We’ve all had good bosses and bad bosses. Over the years, I’ve found that the best ones are those who take time on occasion to say two simple words: ‘thank you.’

As I’ve said before, at the deepest of levels everyone wants to be loved and appreciated. When you say ‘thank you’ to someone you are letting them know that, indeed, they have self-worth. Employees will stick around a lot longer, they’ll work harder and they’ll be exponentially more loyal if the phrase ‘thank you’ is said regularly. This sounds like it should be common sense, but for many organizations (even some that are perceived as being extremely successful), it is not.

My worst bosses over the years have been individuals who have viewed their employees as cattle. They used people to squeeze as much productivity out of them as possible, and when they were done with them they shrugged their shoulders and looked for the next piece of meat. Yes, if you demand a lot from employees you will probably a lot out of them  — until they quit — but the person who is treated with dignity and respect brings all sorts of intangibles to the table that ‘Worker No. 74562’ does not.

When I enjoyed working for someone, my hardest efforts seemed to flow naturally. I didn’t have to psyche myself up to do my job. I didn’t have to put my “work hat” on because it was essentially “on” all the time. I put in extra hours … simply because. I spent time trying to figure out ways to solve problems during my off hours … because I wanted to. I stuck around after the close of business to do little things that might not be noticed by my superiors, but that I knew would benefit the organization.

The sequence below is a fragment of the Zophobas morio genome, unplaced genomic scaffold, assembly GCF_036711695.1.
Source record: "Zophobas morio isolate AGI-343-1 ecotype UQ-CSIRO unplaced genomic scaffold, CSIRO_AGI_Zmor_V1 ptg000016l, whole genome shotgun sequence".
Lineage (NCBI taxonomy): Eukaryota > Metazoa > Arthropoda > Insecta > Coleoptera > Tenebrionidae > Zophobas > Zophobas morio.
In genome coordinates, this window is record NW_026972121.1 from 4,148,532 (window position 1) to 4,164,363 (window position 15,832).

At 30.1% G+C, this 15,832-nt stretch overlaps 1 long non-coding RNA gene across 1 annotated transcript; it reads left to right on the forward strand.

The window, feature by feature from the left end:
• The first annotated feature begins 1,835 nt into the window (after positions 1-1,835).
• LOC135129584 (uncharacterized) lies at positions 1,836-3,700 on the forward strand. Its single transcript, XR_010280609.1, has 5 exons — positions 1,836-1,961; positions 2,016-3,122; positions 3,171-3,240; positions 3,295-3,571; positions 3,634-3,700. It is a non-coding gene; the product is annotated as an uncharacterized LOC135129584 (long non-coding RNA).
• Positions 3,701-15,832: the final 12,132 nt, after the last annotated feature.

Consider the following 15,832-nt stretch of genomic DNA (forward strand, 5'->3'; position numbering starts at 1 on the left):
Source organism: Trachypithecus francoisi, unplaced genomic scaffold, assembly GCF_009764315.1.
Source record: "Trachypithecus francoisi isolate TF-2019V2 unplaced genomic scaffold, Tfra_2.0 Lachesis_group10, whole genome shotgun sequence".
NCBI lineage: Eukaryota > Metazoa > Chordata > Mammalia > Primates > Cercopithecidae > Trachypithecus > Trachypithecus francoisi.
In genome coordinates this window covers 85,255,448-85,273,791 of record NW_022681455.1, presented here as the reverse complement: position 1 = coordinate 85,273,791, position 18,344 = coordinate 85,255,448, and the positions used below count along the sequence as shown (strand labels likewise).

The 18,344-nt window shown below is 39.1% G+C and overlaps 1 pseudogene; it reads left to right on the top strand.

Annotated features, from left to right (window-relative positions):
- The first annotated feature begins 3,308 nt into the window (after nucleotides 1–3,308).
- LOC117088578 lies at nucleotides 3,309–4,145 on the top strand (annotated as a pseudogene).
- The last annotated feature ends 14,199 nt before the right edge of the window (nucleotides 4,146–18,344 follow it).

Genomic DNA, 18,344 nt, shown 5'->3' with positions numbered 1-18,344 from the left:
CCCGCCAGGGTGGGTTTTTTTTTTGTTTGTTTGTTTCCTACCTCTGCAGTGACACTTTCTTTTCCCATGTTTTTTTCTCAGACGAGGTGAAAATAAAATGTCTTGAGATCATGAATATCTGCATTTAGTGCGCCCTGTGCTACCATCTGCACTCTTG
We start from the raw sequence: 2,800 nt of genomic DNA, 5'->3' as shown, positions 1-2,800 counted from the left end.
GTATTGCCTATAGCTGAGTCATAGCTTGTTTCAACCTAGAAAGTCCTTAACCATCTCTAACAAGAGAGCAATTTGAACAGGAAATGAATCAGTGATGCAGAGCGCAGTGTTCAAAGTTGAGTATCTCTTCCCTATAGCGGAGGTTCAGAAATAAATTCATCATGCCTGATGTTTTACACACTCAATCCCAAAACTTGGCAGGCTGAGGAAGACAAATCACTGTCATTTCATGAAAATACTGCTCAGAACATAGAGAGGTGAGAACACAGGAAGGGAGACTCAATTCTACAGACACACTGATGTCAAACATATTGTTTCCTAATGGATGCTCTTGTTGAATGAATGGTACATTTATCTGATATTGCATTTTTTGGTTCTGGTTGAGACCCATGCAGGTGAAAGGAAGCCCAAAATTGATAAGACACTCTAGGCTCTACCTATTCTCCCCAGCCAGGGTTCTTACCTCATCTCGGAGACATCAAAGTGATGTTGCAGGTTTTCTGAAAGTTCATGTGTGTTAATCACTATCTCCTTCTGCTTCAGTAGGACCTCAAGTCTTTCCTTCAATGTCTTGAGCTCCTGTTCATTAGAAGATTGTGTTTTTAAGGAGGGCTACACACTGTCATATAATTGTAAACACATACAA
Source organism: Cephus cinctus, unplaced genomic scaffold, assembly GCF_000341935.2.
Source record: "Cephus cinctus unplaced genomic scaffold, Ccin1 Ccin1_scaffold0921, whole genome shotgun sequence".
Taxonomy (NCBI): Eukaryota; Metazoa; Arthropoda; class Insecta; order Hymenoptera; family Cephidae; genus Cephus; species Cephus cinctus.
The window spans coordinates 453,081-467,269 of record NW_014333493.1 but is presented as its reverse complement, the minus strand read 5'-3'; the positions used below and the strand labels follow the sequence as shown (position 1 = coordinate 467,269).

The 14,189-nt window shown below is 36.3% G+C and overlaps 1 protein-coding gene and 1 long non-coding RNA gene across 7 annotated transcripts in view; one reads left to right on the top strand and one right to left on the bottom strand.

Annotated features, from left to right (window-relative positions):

With that said, it should be noted that I do not expect people to be babied. Some employees expect to be praised simply for doing their job. That is the wrong answer and, truthfully, there are many people with such a warped perception of what their workplace environment should be.

On a deeper level, saying ‘thank you’ for all that you’ve been given is also very powerful. I suggest saying ‘thank you’ for something every day when you wake up and every day before you go to bed. Once you start — once you become conscious of just how much you have to be thankful for — the list will not stop. You’ll be amazed at just how much you’ve taken your life, your health, your family and friends for granted.

Just as you become a harder worker when you have a boss who says ‘thank you,’ you become a better person when you become thankful for the abundance in your life. Taking a quiet moment every day to acknowledge how thankful you are for a loving wife, a best friend or just a heart that beats will change you. As you become more thankful, you will be become more humble. When you become more humble, you treat those around you with more respect. When you respect yourself and others around you that respect will be returned in spades.

Think about how often you go through the day on autopilot. Eat, shower, shave, dress, drive to work with the radio on to avoid having to confront your own thoughts … work, work, work … and then head home for just long enough to eat and pass out. Turn the radio off on your drive to work and spend more time listening to the commentary in your own head. Evaluate it. Analyze it and, again, be thankful. You will be surprised at just how powerful those two words can be.

In keeping with the theme of this post I will lead by example: I am thankful every day for the friends I have met through this blog and other social media sites. There are individuals, young and old, who I have met online who have made me a better person. You have pushed and prodded me to think about many issues from new perspectives. You have creatively lifted me up when I was down. You have taught me that everyone — particularly those I disagree with the most — is worthy of respect.

Although I sometimes fall short of the lessons you have taught me over the years, I can confidently say that I am a better person for having been in contact with you. I am always striving to improve myself and for your part in helping to keep the ball rolling in the right direction I say it again: “thank you.”


  1. Great article, employees should be treated with respect. Many people say the thing they want the most is a raise but if you look deeper they want recognition and respect. I have had the pleasure of working for bosses that were terrible and bosses that were great, I have also been a boss (and hopefully a good boss). One thing I always try to remember is that everyone needs some kind words because we seldom get them in the world we have today.